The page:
Track Listing:

Side one
No. Title Length
1. “War Pigs” 7:57
2. “Paranoid” 2:48
3. “Planet Caravan” 4:32
4. “Iron Man” 5:56
Side two
No. Title Length
5. “Electric Funeral” 4:53
6. “Hand of Doom” 7:08
7. “Rat Salad” (instrumental) 2:30
8. “Fairies Wear Boots” 6:15

 

 

Schill Score: 9/10

 

 

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Black Sabbath – Black Sabbath (1970)

AllMusic Review: Black Sabbath’s debut album is the birth of heavy metal as we now know it. Compatriots like Blue Cheer, Led Zeppelin, and Deep Purple were already setting new standards for volume and heaviness in the realms of psychedelia, blues-rock, and prog rock. Yet of these metal pioneers, Sabbath are the only one whose sound today remains instantly recognizable as heavy metal, even after decades of evolution in the genre. Circumstance certainly played some role in the birth of this musical revolution — the sonic ugliness reflecting the bleak industrial nightmare of Birmingham; guitarist Tony Iommi’s loss of two fingertips, which required him to play slower and to slacken the strings by tuning his guitar down, thus creating Sabbath’s signature style. These qualities set the band apart, but they weren’t wholly why this debut album transcends its clear roots in blues-rock and psychedelia to become something more. Sabbath’s genius was finding the hidden malevolence in the blues, and then bludgeoning the listener over the head with it. Take the legendary album-opening title cut. The standard pentatonic blues scale always added the tritone, or flatted fifth, as the so-called “blues note”; Sabbath simply extracted it and came up with one of the simplest yet most definitive heavy metal riffs of all time. Thematically, most of heavy metal’s great lyrical obsessions are not only here, they’re all crammed onto side one. “Black Sabbath,” “The Wizard,” “Behind the Wall of Sleep,” and “N.I.B.” evoke visions of evil, paganism, and the occult as filtered through horror films and the writings of J.R.R. Tolkien, H.P. Lovecraft, and Dennis Wheatley. Even if the album ended here, it would still be essential listening. Unfortunately, much of side two is given over to loose blues-rock jamming learned through Cream, which plays squarely into the band’s limitations. For all his stylistic innovations and strengths as a composer, Iommi isn’t a hugely accomplished soloist. By the end of the murky, meandering, ten-minute cover of the Aynsley Dunbar Retaliation’s “Warning,” you can already hear him recycling some of the same simple blues licks he used on side one (plus, the word “warn” never even appears in the song, because Ozzy Osbourne misheard the original lyrics). (The British release included another cover, a version of Crow’s “Evil Woman” that doesn’t quite pack the muscle of the band’s originals; the American version substituted “Wicked World,” which is much preferred by fans.) But even if the seams are still showing on this quickly recorded document, Black Sabbath is nonetheless a revolutionary debut whose distinctive ideas merely await a bit more focus and development. Henceforth Black Sabbath would forge ahead with a vision that was wholly theirs. — Steve Huey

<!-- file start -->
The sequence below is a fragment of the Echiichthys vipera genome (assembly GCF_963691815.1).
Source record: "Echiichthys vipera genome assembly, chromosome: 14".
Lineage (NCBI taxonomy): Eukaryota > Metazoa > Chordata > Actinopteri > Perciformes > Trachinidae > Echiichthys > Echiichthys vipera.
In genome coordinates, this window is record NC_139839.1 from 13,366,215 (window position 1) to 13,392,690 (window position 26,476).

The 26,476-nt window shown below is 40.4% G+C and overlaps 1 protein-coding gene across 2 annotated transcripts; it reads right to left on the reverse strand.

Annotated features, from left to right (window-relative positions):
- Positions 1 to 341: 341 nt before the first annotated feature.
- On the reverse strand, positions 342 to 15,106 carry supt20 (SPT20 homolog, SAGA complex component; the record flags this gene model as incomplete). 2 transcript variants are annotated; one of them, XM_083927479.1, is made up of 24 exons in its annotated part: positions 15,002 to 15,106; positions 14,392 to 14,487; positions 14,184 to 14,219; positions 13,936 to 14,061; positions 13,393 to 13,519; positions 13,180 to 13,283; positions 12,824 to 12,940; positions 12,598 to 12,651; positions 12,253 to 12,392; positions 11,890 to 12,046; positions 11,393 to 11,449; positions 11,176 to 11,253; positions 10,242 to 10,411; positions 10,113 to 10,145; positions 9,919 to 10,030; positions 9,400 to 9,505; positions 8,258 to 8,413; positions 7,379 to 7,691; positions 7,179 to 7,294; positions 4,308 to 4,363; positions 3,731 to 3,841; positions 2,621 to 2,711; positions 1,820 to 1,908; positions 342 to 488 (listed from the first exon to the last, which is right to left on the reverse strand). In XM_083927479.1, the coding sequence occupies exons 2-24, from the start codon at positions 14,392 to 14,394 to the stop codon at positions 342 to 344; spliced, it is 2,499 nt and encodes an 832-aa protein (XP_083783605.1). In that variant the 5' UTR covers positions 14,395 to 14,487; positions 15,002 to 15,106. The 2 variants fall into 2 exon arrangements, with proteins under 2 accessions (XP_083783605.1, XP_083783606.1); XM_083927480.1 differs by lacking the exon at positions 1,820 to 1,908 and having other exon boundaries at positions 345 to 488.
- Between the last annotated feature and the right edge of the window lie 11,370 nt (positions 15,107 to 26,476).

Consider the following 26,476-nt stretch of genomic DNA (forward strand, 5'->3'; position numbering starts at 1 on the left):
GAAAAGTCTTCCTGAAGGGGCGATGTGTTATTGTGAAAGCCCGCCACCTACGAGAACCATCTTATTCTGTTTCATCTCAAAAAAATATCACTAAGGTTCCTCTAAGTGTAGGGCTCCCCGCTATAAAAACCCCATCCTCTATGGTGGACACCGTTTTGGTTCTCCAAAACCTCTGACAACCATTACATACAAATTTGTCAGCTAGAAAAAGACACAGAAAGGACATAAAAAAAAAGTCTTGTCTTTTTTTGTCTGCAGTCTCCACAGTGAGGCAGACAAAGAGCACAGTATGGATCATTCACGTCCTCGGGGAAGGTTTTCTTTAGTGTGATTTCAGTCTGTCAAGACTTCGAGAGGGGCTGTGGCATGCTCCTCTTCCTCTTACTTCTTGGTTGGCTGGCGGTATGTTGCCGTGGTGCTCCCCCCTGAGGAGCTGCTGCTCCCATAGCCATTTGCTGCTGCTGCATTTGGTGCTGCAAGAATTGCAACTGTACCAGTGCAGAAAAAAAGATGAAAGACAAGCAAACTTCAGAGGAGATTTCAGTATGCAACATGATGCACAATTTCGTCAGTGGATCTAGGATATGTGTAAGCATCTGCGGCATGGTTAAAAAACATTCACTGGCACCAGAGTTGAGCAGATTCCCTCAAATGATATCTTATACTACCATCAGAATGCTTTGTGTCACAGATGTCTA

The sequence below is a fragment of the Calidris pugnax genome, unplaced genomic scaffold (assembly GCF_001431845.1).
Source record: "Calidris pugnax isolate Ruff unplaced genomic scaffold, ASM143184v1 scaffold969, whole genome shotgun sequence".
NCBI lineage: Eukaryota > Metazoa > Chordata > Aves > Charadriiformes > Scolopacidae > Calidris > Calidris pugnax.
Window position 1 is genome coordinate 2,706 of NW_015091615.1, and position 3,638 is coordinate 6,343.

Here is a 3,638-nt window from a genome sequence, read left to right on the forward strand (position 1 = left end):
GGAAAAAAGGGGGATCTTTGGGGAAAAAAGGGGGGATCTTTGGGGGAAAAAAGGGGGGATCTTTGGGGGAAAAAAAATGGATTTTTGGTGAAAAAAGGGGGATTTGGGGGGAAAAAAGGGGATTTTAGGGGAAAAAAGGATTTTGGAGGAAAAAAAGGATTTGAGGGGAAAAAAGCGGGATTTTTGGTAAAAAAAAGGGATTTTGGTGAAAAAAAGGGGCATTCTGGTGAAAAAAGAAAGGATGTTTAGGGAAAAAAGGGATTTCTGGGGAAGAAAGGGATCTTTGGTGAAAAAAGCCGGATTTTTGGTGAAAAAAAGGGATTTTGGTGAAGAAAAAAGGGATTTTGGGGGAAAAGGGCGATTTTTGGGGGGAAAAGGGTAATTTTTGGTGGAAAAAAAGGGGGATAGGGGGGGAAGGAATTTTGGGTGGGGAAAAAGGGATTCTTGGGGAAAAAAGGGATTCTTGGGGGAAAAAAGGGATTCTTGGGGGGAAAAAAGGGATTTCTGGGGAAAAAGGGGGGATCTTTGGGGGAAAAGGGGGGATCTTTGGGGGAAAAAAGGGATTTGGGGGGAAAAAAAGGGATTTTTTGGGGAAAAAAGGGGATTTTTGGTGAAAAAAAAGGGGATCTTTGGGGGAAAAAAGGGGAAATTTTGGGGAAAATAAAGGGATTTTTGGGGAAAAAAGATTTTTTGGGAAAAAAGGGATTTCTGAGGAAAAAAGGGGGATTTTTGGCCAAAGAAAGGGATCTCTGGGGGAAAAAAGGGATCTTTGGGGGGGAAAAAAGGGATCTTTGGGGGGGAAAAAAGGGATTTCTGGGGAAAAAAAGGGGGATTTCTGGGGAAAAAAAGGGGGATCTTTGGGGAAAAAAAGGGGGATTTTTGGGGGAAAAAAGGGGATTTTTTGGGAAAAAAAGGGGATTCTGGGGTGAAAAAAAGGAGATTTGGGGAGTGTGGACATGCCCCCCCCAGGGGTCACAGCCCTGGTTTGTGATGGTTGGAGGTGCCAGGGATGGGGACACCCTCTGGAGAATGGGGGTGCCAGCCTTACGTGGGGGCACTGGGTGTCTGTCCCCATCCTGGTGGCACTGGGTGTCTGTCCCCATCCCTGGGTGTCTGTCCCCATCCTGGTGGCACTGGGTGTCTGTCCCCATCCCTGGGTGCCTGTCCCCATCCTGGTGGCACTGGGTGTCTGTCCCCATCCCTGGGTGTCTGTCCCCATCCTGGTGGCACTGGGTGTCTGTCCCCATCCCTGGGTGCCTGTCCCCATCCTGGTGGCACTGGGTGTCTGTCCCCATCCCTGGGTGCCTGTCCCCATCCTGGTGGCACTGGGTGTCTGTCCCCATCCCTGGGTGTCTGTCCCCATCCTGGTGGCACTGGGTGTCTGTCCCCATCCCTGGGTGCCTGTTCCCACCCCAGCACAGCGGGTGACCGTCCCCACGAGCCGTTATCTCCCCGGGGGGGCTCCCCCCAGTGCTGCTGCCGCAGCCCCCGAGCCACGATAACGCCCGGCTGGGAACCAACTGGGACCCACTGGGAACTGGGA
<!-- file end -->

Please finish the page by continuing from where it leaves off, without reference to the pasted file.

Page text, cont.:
Track Listing:

Side one
No. Title Length
1. “Black Sabbath” 6:20
2. “The Wizard” 4:22
3. “Wasp / Behind the Wall of Sleep / Bassically / N.I.B.” 9:44
Side two
No. Title Writer(s) Length
4. “Wicked World” 4:47
5. “A Bit of Finger / Sleeping Village / Warning”
  • Iommi
  • Butler
  • Ward
  • Osbourne / Dunbar
  • Dmochowski
  • Hickling
  • Moorshead
14:15

 

 

Schill Score: 7.5/10